And, be consistent! In the past, Facebook have been accused of unfair censorship when they took down pictures of women breastfeeding, while allowing graphic violent and explicit images and videos to be published on the platform. In response to some violent content (I think it may have been  ISIS related), they tried to argue that it was allowed because it stirred up debate. However,  after a public backlash, Facebook eventually took the offending content down. That’s not the only time that their “algorithms” have been scrutinised. I personally have reported memes that I thought promoted anti – LGBTQ+ violence, only to be told that the memes/ comments didn’t breach their standards. (Before anyone accuses me of censorship or being a “snowflake”, these memes I’m talking about actually advocated that men should use physical violence if trans – women use the female bathroom… only they had gross caricatures of them, rather than real ones, but you get my drift).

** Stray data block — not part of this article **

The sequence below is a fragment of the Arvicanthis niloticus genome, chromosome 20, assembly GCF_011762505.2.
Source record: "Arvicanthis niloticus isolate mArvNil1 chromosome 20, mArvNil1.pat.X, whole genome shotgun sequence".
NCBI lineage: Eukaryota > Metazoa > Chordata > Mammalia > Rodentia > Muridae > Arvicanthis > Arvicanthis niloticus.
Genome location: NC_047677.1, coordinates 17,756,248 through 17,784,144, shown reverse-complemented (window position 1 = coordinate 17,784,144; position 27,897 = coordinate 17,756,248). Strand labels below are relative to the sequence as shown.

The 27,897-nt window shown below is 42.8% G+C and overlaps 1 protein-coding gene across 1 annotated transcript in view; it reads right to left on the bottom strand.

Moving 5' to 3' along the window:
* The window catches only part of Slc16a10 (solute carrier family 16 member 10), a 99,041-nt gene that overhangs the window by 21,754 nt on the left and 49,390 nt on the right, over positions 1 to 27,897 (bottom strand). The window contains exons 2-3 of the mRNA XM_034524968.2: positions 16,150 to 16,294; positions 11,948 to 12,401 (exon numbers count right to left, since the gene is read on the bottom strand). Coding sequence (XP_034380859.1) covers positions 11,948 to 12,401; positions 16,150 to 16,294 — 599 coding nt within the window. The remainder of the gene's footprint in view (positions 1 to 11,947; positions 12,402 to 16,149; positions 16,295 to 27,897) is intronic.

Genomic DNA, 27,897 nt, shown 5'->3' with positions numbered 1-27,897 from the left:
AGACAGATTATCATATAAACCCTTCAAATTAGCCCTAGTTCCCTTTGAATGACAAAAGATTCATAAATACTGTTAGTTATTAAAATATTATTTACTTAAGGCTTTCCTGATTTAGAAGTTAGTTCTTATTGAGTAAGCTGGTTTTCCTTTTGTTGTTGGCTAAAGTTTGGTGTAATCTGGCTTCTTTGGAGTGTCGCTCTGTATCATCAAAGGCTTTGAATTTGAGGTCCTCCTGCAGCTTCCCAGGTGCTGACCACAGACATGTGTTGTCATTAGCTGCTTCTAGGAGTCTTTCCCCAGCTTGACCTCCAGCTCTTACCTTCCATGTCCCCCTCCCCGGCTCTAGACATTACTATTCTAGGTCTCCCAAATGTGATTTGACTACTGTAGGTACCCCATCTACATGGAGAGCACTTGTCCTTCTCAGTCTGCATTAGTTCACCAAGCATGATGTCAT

As debate over 18C of the Racial Discrimination Act 1975 has raged, I’ve become more and more in favour of as little restriction as possible. We should be able to debate ideas and laws shouldn’t be implemented to destroy people’s livelihoods unjustly. I’m starting to think that censorship maybe the thing that stops people from supporting groups such as the LGBTQ+ community, Aboriginal and Torres Strait Islander or other ethnic – minority communities. Unless specified, social media, blogging and video – sharing platforms should be places where there is as little restriction as possible and also everyone should be treated the same and be placed under the same restrictions.